Nope. Could even increase single cell algae. Algae farms use something similar to grow more algae, gets them more light.

However, if string algae starts to grow on the wall then that could produce a chemical toxic to single cell algae and the water can stay clear for months, years. But your size pond and a vertical wall can be difficult for any macro algae like string algae to get started.
 
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I think there might also be a problem with the pump, there's not enough "flow" out of the fountains. Maybe the murky water is killing it? Might have to get it serviced.
FYI, you can increase O2 (all gas exchange) by removing the fountain and just letting the pump move water. This is not a big thing at all, but a pump will move more water without the fountain. I'm talking tiny differences. Leave it if you like the look or sound of the fountain.

I've put up a big outdoor umbrella over the pond, hopefully that will help in the short term, should have full shade pretty much all day.
Algae isn't overly effected by sun. Total absence of light sure. And reduced sun can reduce algae from super thick to just thick, but generally there's no big difference, your pond is still green. Algae is very efficient. Been around several billion years.

I know it's not good to have the pump off overnight, which is why I'm looking for a quieter solution to the wall fountains. Happy fish and angry neighbours is not my ideal solution.
Smart. Happy neighbors are almost as valuable as a happy wife.

Yes, a UV filter with a trickle tower (or waterwall) might be the way to go?
UV is 100% effect in 5-7 days. For your size pond I'd guess the smallest wattage would be find. I like the UV separate from the pump. You can get combo pump & UV, but if one fails you lose both. And UV can sometimes be turned off and the water stays clear. That is because the single cell algae (green water) also produce a chemical to kill string algae and other macro algae. The UV kills the single cell algae giving the macro algae a change to grow. If that happens they will keep your pond clear, but you will have to pull out the macro algae by hand normally. Buying new pond plants can introduce macro algae to a pond if you're interested.

If you install a UV I suggest adding a ball valve on the pipe either going in or out of the unit so you can control flow. In a perfect world there would be another pipe before the unit that allowed excess water to still flow, but not a huge deal. Water can be so green that some cells get thru the UV undamaged. Turning down the flow can fix that. So the test is if you don't see clearing in say 5-7 days you know something isn't right. First fix is to turn down the flow some and wait another 5-7 days. By clearing I mean you come out one morning and your jaw drops and you giggle like a school girl. Thinking maybe it's a little clearer generally isn't the sign.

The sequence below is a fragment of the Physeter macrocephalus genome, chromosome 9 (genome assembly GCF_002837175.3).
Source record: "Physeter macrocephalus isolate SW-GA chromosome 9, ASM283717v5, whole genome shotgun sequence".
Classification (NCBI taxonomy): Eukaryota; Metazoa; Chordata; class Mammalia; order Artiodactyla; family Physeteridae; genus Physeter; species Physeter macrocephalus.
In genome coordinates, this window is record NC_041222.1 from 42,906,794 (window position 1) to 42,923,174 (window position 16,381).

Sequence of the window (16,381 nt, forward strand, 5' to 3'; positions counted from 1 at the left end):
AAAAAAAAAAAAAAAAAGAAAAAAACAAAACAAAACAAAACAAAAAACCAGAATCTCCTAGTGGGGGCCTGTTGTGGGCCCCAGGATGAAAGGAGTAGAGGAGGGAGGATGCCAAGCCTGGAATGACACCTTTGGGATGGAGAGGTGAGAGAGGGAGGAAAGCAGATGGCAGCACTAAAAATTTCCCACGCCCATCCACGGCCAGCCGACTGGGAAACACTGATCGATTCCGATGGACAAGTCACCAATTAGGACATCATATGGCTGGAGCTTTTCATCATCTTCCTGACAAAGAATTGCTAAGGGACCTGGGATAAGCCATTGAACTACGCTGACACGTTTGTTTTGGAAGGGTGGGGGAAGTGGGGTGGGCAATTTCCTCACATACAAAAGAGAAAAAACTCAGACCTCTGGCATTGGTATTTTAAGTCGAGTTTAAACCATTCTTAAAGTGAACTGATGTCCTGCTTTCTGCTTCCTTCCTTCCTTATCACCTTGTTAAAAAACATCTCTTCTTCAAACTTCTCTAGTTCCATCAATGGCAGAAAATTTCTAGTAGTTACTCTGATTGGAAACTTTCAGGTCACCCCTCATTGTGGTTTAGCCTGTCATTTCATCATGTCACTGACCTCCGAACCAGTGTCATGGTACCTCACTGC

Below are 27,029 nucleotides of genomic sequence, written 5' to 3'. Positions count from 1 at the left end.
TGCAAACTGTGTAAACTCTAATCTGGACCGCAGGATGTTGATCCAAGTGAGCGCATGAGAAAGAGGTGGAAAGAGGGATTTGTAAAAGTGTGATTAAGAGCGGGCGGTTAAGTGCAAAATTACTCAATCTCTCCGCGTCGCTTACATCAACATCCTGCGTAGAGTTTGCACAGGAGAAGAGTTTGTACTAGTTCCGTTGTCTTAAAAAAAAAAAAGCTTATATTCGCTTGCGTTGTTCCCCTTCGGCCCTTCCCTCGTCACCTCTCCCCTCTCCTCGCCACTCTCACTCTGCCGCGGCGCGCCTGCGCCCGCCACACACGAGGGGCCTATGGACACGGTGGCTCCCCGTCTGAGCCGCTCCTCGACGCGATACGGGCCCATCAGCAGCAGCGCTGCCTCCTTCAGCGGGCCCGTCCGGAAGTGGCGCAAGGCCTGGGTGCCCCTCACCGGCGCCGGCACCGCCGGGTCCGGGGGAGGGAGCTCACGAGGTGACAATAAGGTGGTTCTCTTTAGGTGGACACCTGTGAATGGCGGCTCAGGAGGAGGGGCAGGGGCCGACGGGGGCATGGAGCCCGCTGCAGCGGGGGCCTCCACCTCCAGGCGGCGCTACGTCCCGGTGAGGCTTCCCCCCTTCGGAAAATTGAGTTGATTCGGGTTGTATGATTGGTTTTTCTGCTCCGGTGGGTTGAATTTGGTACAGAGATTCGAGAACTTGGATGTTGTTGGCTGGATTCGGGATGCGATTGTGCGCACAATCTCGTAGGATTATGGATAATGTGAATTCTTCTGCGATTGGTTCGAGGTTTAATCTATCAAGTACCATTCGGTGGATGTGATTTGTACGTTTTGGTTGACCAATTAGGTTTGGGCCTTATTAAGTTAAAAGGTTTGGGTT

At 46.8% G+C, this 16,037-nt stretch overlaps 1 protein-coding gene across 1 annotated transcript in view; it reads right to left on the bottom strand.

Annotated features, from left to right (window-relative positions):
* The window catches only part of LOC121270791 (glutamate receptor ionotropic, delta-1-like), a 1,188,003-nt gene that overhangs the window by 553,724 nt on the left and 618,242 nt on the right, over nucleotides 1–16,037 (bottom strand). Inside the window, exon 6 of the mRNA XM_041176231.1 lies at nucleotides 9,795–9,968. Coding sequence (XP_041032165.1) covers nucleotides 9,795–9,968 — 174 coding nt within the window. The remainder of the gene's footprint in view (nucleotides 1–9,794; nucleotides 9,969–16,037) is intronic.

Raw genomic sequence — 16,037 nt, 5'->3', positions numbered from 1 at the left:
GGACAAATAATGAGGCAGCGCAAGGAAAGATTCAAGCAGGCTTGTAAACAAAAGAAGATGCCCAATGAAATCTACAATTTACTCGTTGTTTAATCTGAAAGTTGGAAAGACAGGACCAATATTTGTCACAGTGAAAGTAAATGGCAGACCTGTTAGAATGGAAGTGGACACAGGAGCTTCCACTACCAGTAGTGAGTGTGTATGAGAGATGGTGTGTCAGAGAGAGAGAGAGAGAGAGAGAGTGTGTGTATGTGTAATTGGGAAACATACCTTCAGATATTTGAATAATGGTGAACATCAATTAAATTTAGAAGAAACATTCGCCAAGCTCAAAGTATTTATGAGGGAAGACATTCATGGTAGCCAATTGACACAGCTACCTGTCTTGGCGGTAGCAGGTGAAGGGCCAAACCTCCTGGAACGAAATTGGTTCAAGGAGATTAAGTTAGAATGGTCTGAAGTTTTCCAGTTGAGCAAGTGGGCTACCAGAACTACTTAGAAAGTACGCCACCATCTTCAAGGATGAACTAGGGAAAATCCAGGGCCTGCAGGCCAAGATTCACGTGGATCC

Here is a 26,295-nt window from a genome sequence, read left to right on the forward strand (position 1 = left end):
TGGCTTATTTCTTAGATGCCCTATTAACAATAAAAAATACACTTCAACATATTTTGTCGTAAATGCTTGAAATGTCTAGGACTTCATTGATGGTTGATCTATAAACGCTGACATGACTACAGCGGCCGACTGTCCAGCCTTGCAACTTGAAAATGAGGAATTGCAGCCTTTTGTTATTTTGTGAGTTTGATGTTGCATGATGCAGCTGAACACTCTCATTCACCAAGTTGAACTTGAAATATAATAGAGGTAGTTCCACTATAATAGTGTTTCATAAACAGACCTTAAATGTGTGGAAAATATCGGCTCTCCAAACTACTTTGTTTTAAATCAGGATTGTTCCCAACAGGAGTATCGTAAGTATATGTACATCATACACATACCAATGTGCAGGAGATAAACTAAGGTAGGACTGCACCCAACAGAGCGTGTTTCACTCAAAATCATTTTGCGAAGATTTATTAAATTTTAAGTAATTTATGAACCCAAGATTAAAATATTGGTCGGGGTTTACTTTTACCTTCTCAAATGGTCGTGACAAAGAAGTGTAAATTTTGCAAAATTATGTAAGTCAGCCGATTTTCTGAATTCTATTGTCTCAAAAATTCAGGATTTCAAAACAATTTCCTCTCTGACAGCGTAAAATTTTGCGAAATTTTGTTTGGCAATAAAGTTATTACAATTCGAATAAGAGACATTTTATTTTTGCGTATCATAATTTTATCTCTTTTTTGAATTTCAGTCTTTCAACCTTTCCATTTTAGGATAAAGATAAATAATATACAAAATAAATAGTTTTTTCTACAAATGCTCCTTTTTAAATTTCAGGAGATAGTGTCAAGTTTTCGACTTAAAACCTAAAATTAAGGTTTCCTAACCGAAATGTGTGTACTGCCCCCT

Drip water changes.
Since you seem way able to understand this stuff I throw one more option at you. It would require adding an overflow. If you're using water for the landscaping you can use water from the pond instead, so you get to use the water twice. This can also remove green water, but may not always work. This would be about as good a "filter" system as you could have. In high end ponds and fish farms this is called a "flow thru" system. Here's a video on the subject.
 
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I want to repeat that you need to do a large water change asap. That pond is overstocked and your levels of pollutants will be too high, i assure you.. You need fresh water in there.
 
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dieselplower, this is a person new to pond keeping. Large water changes can be problematic for people new to pond keeping and without even a test kit. Large water changes can be dangerous. What happens if this pond currently has high Total Ammonia, cool water and low pH and the new water is warmer and/or high pH? The remaining ammonia converts from safe NH4 to toxic NH3 and the fish die. What if the new water is really cold? What if the new water is really low pH because the previous keeper buffered the water? On and on.

There will always be a line of people online who think they know exactly what's going on with your pond just based on a few words you provided and give you must do advice. When things go south that line gets really thin really fast. Seen it many times in forums over the years.